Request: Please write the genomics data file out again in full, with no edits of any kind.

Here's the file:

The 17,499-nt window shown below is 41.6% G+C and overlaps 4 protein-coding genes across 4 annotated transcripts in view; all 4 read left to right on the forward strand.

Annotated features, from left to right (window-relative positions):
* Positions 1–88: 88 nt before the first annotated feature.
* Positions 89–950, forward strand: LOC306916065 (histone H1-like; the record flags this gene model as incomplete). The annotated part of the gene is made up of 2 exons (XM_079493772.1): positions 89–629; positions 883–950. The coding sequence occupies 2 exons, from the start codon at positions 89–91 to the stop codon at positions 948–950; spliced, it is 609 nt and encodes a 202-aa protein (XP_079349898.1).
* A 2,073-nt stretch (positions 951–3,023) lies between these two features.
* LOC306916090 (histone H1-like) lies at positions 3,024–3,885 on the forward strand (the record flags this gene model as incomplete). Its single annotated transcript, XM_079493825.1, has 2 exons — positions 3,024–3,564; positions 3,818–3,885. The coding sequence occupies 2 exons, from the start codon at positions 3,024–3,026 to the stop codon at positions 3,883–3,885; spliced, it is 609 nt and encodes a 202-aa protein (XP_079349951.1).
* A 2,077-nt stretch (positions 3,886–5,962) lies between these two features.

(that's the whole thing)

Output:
The 17,499-nt window shown below is 41.6% G+C and overlaps 4 protein-coding genes across 4 annotated transcripts in view; all 4 read left to right on the forward strand.

Annotated features, from left to right (window-relative positions):
* Positions 1–88: 88 nt before the first annotated feature.
* Positions 89–950, forward strand: LOC306916065 (histone H1-like; the record flags this gene model as incomplete). The annotated part of the gene is made up of 2 exons (XM_079493772.1): positions 89–629; positions 883–950. The coding sequence occupies 2 exons, from the start codon at positions 89–91 to the stop codon at positions 948–950; spliced, it is 609 nt and encodes a 202-aa protein (XP_079349898.1).
* A 2,073-nt stretch (positions 951–3,023) lies between these two features.
* LOC306916090 (histone H1-like) lies at positions 3,024–3,885 on the forward strand (the record flags this gene model as incomplete). Its single annotated transcript, XM_079493825.1, has 2 exons — positions 3,024–3,564; positions 3,818–3,885. The coding sequence occupies 2 exons, from the start codon at positions 3,024–3,026 to the stop codon at positions 3,883–3,885; spliced, it is 609 nt and encodes a 202-aa protein (XP_079349951.1).
* A 2,077-nt stretch (positions 3,886–5,962) lies between these two features.